Tiny Beagle lander still hasn't phoned home
BY JUSTIN RAY
Posted: December 27, 2003
While remaining steadfast in their belief that the Beagle 2 lander survived its journey to Mars, project officials said this morning that the best shot at hearing from the craft won't occur before January 4.
Multiple attempts to detect signals from the lander using NASA's Mars Odyssey spacecraft orbiting the planet and the Jodrell Bank radio telescope in England have been unsuccessful since Beagle's Christmas morning touchdown.
"Odyssey and Jodrell Bank were not our primary communications routes," Colin Pillinger, the Beagle 2 lead scientist, told reporters at a news conference today. "The difficulty with using Odyssey and Jodrell is we can only search for Beagle at the times which have already been predicted that Beagle is able to talk to the spacecraft or could be on-air so that the telescope could look for it."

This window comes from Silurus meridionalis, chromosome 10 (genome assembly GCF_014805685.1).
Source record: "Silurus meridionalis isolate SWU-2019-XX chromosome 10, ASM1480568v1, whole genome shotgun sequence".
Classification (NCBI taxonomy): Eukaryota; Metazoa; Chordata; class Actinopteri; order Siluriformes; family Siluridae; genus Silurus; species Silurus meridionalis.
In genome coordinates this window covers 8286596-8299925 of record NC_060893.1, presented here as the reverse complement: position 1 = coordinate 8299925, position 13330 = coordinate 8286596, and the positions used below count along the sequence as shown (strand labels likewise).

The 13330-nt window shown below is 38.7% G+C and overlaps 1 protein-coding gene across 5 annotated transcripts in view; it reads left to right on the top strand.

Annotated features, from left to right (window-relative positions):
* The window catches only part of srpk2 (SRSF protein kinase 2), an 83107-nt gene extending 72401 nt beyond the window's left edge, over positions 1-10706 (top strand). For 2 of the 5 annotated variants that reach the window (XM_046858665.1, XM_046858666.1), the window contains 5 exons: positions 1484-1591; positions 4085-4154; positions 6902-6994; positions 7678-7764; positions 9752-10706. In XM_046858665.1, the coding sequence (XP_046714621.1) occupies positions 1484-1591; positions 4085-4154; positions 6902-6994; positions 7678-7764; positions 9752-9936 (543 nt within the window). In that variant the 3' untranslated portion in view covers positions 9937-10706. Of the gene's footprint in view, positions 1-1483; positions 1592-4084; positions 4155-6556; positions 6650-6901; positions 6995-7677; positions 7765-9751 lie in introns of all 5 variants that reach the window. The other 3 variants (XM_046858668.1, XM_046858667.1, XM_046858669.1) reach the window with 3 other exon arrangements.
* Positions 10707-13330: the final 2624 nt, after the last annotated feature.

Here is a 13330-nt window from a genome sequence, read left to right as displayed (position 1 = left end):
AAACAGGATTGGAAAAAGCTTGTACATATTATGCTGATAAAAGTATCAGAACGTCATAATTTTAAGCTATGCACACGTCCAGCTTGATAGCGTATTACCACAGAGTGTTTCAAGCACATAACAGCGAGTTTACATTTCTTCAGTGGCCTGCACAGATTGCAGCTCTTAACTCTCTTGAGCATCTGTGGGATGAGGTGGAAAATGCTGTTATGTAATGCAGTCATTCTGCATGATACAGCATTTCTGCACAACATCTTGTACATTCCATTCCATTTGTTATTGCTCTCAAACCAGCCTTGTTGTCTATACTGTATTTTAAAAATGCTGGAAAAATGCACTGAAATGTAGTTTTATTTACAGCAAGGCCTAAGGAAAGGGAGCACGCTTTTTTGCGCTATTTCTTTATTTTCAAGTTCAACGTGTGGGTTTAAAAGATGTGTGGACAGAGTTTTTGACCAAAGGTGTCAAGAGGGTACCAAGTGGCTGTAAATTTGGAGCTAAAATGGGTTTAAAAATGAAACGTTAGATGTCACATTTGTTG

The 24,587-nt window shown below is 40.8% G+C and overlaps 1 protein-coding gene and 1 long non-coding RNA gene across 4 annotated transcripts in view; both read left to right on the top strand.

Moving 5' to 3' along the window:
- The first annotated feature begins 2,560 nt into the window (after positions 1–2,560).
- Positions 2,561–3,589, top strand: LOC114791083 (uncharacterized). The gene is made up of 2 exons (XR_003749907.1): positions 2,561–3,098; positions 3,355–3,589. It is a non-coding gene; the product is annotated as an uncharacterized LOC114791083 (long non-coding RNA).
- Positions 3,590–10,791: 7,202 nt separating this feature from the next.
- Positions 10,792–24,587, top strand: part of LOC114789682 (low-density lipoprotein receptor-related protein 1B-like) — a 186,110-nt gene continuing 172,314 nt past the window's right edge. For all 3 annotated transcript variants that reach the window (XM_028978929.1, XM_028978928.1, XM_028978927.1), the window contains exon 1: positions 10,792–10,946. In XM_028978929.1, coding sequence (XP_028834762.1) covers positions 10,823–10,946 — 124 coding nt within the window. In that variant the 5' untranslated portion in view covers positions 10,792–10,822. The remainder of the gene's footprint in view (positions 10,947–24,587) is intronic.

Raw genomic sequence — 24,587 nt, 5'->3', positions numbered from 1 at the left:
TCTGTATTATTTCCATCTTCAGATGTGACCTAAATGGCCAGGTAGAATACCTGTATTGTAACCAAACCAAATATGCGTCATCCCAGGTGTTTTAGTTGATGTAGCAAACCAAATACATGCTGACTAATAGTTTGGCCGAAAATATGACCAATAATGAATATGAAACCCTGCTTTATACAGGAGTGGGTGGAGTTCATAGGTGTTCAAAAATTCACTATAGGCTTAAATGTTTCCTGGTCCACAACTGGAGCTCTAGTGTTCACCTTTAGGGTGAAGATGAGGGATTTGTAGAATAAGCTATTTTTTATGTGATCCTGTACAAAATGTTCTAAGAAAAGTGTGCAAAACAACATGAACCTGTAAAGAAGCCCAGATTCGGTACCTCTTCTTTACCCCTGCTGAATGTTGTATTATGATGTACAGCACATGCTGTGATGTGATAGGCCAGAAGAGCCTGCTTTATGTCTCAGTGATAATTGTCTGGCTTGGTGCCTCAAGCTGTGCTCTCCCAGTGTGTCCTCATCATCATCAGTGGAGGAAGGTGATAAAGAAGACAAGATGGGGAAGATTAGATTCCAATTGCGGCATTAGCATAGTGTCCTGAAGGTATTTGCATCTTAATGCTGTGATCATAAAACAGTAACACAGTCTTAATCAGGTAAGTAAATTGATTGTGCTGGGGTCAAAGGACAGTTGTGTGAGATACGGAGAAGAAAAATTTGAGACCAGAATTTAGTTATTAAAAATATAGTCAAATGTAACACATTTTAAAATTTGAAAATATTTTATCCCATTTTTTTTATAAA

Future hopes are pinned on January 4 when two events are scheduled to occur -- the lander is expected to begin a new signal transmission mode and the Mars Express orbiter arrives on scene.
"We need to get Beagle 2 into a period when it can broadcast for a much longer period. This will happen around the 4th of January after the spacecraft has experienced a sufficient number of communication failures to switch to automatic transmission mode," Pillinger said.
"What we now are hoping to do, and what we (believe) is the best chance for communication with Mars, is to wait until Mars Express is available for use. Mars Express is, afterall, our primary route of communication -- it is the one that we spent the most of our time over the past three or four years testing. So we have to consider it the best way of talking to Beagle 2."
Mars Express carried Beagle on the seven-month cruise from Earth to the Red Planet before deploying the lander last week for a six-day solo trek to the Martian surface. The communications compatibility between the two craft was tested prior to launch -- unlike the Odyssey and Jodrell links that were never rehearsed.
Mars Express successfully entered Martian orbit on Christmas. But it is currently in an extremely elongated orbit that carries the probe well away from the planet. It will perform an engine firing next week to reach a much tighter orbit around Mars -- and then it can begin searching for Beagle.